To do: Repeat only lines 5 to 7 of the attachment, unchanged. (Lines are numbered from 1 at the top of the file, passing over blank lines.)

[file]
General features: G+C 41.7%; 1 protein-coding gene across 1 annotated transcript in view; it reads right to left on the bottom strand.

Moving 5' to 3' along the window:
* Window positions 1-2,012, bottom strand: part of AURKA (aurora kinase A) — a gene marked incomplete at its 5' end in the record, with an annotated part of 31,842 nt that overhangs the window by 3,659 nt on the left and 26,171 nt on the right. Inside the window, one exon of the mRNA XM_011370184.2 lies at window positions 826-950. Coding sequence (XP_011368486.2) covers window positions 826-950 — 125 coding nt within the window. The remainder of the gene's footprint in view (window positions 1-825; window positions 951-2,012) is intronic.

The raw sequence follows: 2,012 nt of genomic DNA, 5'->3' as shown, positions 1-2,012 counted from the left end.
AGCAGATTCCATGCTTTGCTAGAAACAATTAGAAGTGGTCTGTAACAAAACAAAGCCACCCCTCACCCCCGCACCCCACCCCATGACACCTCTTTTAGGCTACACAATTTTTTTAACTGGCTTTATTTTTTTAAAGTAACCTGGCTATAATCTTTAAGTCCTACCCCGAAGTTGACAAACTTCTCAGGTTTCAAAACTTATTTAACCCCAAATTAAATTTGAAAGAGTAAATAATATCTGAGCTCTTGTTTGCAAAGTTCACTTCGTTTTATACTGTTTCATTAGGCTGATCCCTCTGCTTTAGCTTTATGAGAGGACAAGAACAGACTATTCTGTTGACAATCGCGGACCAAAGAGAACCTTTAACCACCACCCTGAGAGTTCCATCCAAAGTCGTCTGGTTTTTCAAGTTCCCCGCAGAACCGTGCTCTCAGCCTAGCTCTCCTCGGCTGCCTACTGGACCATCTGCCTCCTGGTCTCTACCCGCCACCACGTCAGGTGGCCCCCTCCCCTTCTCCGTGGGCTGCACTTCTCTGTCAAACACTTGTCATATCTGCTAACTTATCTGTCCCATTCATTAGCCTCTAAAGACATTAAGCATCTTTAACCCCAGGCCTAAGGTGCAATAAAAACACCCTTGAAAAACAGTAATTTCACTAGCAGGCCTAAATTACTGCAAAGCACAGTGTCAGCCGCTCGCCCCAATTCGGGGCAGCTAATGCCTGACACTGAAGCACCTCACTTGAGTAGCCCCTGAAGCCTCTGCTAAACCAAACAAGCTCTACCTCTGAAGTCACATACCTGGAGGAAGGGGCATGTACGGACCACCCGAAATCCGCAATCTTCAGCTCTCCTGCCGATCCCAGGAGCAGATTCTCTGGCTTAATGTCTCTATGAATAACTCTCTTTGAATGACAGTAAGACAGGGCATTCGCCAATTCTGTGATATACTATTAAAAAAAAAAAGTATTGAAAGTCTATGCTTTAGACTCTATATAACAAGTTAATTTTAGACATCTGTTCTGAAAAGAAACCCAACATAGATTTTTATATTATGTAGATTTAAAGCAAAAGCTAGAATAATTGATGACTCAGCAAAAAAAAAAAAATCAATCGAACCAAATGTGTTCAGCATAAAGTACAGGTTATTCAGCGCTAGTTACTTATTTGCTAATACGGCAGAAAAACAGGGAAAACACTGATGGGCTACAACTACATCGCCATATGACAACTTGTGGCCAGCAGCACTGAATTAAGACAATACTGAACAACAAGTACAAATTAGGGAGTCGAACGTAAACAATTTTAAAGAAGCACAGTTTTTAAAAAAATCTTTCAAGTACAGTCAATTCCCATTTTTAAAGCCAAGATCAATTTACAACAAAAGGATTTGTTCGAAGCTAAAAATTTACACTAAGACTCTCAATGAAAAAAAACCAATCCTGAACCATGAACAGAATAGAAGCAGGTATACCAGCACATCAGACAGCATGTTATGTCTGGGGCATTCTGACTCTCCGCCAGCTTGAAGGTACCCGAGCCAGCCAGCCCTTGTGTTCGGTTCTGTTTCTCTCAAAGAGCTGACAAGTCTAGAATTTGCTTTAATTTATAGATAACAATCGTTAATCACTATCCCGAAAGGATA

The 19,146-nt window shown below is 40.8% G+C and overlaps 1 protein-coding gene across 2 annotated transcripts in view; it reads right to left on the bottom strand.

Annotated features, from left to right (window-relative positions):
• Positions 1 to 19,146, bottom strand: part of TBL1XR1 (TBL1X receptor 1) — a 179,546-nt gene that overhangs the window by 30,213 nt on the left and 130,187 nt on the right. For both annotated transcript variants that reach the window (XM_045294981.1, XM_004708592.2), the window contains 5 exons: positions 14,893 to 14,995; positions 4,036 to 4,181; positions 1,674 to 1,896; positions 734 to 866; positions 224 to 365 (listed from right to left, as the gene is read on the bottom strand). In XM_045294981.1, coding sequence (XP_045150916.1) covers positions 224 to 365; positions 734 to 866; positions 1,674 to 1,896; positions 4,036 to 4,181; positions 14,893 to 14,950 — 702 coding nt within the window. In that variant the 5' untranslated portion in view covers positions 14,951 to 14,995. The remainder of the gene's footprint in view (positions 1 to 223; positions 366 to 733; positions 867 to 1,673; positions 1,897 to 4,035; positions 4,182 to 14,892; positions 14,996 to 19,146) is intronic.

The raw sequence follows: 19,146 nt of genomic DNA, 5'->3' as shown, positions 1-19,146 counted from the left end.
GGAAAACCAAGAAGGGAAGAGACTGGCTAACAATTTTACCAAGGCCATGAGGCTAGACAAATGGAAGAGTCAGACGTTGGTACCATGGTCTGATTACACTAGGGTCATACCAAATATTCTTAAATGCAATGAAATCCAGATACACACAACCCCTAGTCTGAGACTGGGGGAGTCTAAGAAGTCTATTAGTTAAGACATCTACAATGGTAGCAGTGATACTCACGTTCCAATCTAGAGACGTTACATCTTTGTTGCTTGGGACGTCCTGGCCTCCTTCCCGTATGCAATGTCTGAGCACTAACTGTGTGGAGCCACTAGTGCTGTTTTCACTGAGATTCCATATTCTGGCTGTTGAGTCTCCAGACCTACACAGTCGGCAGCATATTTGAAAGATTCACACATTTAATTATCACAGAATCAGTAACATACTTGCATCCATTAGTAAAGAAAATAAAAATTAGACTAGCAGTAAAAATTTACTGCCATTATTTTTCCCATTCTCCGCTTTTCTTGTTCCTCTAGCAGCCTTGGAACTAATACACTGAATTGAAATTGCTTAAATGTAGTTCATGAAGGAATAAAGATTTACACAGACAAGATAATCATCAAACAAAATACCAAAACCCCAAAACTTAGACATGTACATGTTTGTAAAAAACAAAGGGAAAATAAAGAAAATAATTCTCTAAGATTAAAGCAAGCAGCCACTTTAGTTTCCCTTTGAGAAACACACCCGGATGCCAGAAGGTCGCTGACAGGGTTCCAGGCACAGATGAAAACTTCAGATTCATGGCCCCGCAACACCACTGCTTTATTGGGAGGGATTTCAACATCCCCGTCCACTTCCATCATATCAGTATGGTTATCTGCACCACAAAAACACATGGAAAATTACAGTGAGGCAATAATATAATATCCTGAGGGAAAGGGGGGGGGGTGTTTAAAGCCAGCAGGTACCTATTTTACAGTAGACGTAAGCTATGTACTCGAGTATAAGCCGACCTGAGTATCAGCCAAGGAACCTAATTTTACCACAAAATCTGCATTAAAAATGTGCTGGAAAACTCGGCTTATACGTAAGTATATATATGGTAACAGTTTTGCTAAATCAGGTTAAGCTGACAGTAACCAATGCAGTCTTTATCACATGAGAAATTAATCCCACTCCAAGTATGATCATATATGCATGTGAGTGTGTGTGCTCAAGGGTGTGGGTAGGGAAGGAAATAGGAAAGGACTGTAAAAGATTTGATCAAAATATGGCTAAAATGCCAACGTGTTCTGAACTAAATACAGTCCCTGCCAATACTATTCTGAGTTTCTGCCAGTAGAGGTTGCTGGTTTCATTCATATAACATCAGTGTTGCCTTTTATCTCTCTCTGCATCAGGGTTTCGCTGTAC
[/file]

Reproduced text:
AGCAGATTCCATGCTTTGCTAGAAACAATTAGAAGTGGTCTGTAACAAAACAAAGCCACCCCTCACCCCCGCACCCCACCCCATGACACCTCTTTTAGGCTACACAATTTTTTTAACTGGCTTTATTTTTTTAAAGTAACCTGGCTATAATCTTTAAGTCCTACCCCGAAGTTGACAAACTTCTCAGGTTTCAAAACTTATTTAACCCCAAATTAAATTTGAAAGAGTAAATAATATCTGAGCTCTTGTTTGCAAAGTTCACTTCGTTTTATACTGTTTCATTAGGCTGATCCCTCTGCTTTAGCTTTATGAGAGGACAAGAACAGACTATTCTGTTGACAATCGCGGACCAAAGAGAACCTTTAACCACCACCCTGAGAGTTCCATCCAAAGTCGTCTGGTTTTTCAAGTTCCCCGCAGAACCGTGCTCTCAGCCTAGCTCTCCTCGGCTGCCTACTGGACCATCTGCCTCCTGGTCTCTACCCGCCACCACGTCAGGTGGCCCCCTCCCCTTCTCCGTGGGCTGCACTTCTCTGTCAAACACTTGTCATATCTGCTAACTTATCTGTCCCATTCATTAGCCTCTAAAGACATTAAGCATCTTTAACCCCAGGCCTAAGGTGCAATAAAAACACCCTTGAAAAACAGTAATTTCACTAGCAGGCCTAAATTACTGCAAAGCACAGTGTCAGCCGCTCGCCCCAATTCGGGGCAGCTAATGCCTGACACTGAAGCACCTCACTTGAGTAGCCCCTGAAGCCTCTGCTAAACCAAACAAGCTCTACCTCTGAAGTCACATACCTGGAGGAAGGGGCATGTACGGACCACCCGAAATCCGCAATCTTCAGCTCTCCTGCCGATCCCAGGAGCAGATTCTCTGGCTTAATGTCTCTATGAATAACTCTCTTTGAATGACAGTAAGACAGGGCATTCGCCAATTCTGTGATATACTATTAAAAAAAAAAAGTATTGAAAGTCTATGCTTTAGACTCTATATAACAAGTTAATTTTAGACATCTGTTCTGAAAAGAAACCCAACATAGATTTTTATATTATGTAGATTTAAAGCAAAAGCTAGAATAATTGATGACTCAGCAAAAAAAAAAAAATCAATCGAACCAAATGTGTTCAGCATAAAGTACAGGTTATTCAGCGCTAGTTACTTATTTGCTAATACGGCAGAAAAACAGGGAAAACACTGATGGGCTACAACTACATCGCCATATGACAACTTGTGGCCAGCAGCACTGAATTAAGACAATACTGAACAACAAGTACAAATTAGGGAGTCGAACGTAAACAATTTTAAAGAAGCACAGTTTTTAAAAAAATCTTTCAAGTACAGTCAATTCCCATTTTTAAAGCCAAGATCAATTTACAACAAAAGGATTTGTTCGAAGCTAAAAATTTACACTAAGACTCTCAATGAAAAAAAACCAATCCTGAACCATGAACAGAATAGAAGCAGGTATACCAGCACATCAGACAGCATGTTATGTCTGGGGCATTCTGACTCTCCGCCAGCTTGAAGGTACCCGAGCCAGCCAGCCCTTGTGTTCGGTTCTGTTTCTCTCAAAGAGCTGACAAGTCTAGAATTTGCTTTAATTTATAGATAACAATCGTTAATCACTATCCCGAAAGGATA

The 19,146-nt window shown below is 40.8% G+C and overlaps 1 protein-coding gene across 2 annotated transcripts in view; it reads right to left on the bottom strand.

Annotated features, from left to right (window-relative positions):